Cloudflare, an internet security company founded in 2010, has quickly become an integral part of how many websites operate. As one of the largest purveyors of protection against denial-of-service attacks,
Now, the company is setting its sights on the growing trend of websites hijacking their visitors' computers to mine cryptocurrency.
Cryptocurrency mining—using computers to solve math problems in exchange for a reward of digital coins—can be a lucrative venture. So much so, in fact, that some websites are experimenting with ads that use visitors' computers to mine cryptocurrencies in order to make some money. Recently, popular torrent site The Pirate Bay implemented a coin miner without telling users and swiftly became the target of public backlash. Now, TorrentFreak reported on Wednesday, Cloudflare temporarily suspended another site's account on their platform—ProxyBunker—for doing the same. (Cloudflare wouldn't comment on specifics, and the site is currently online.)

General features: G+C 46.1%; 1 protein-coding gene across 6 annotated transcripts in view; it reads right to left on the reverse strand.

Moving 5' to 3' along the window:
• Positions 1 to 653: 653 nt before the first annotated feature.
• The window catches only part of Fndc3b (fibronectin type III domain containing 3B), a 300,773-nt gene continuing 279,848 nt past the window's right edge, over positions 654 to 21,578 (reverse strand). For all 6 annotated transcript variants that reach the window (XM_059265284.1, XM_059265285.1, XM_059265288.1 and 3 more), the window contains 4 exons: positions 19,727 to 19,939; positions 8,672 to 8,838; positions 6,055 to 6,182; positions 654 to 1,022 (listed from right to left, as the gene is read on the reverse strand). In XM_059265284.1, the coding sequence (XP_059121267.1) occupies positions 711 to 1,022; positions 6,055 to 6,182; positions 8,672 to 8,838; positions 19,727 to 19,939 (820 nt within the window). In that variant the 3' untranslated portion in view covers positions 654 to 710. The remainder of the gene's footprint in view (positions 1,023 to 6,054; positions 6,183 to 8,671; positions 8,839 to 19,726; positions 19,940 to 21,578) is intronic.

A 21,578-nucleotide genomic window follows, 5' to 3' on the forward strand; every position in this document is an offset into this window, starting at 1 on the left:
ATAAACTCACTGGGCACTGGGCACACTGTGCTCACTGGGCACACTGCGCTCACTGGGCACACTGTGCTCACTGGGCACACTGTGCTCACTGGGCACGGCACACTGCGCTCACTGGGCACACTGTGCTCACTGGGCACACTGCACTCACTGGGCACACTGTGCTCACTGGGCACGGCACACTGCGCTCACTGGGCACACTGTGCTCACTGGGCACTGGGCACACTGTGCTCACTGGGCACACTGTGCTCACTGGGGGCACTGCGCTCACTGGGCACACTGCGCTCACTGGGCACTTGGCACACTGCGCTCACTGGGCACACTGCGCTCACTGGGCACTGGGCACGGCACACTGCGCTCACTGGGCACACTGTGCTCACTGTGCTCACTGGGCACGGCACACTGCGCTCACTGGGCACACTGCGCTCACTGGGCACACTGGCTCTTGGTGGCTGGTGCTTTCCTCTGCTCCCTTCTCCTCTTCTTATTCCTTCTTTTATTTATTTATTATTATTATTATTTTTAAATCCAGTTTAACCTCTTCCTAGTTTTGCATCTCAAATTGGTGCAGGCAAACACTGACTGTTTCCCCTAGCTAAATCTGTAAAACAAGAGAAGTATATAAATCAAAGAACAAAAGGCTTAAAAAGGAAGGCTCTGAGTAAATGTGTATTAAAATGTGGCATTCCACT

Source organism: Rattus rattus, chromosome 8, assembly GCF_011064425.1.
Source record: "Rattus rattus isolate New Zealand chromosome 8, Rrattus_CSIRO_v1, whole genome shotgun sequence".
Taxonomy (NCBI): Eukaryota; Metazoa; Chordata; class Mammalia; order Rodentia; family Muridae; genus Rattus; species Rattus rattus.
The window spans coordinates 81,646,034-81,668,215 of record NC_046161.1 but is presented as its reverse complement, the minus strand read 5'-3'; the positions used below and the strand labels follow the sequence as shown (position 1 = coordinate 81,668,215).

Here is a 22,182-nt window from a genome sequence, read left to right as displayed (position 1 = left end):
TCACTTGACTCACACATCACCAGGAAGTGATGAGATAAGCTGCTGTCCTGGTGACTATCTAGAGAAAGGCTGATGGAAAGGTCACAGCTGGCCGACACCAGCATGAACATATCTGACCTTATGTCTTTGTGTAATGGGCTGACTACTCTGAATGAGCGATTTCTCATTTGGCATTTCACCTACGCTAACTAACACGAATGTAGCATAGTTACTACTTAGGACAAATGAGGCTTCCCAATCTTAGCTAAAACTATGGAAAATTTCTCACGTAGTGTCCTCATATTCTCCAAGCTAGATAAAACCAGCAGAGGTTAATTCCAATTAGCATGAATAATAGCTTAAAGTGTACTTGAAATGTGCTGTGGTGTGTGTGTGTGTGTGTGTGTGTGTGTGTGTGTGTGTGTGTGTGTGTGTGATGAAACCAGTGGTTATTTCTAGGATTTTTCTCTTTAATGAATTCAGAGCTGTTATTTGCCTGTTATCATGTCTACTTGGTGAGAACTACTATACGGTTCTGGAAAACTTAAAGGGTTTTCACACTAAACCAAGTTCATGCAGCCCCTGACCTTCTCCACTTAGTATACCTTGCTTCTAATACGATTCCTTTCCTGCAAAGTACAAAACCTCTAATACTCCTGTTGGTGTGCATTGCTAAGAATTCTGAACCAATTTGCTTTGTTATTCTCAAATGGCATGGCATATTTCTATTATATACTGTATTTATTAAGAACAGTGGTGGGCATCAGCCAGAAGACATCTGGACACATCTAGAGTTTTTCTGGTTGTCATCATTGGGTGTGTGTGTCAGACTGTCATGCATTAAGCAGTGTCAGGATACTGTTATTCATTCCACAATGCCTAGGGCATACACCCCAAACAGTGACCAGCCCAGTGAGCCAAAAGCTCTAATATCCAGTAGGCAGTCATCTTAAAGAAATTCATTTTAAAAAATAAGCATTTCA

Motherboard reached a Cloudflare spokesperson who would not confirm TorrentFreak's report, but said that the company is keeping tabs on the growing trend of cryptocurrency miners.
"We've reviewed these situations closely, and we believe that there could be non-malicious episodes of this behavior," the Cloudflare spokesperson wrote in an emailed statement. "As a result, we do not expect to discontinue service to such sites going forward. We will continue to watch developments in this space."
Cloudflare has taken a famously content-agnostic approach to moderating which sites are allowed to use its services. So, when the company kicked neo-Nazi website The Daily Stormer off of its platform in August, it was a huge deal. The company doubled down on its content-agnosticism last month by offering DDoS protection tools for free to all of its users. If Cloudflare decides that cryptocurrency miners are a no-go, it would likely put the kibosh on a new and sort of sketchy (if users aren't notified) website monetization scheme.
If nothing else, a giant like Cloudflare turning its attention to these services shows that they are quickly becoming—lord help us—a thing.
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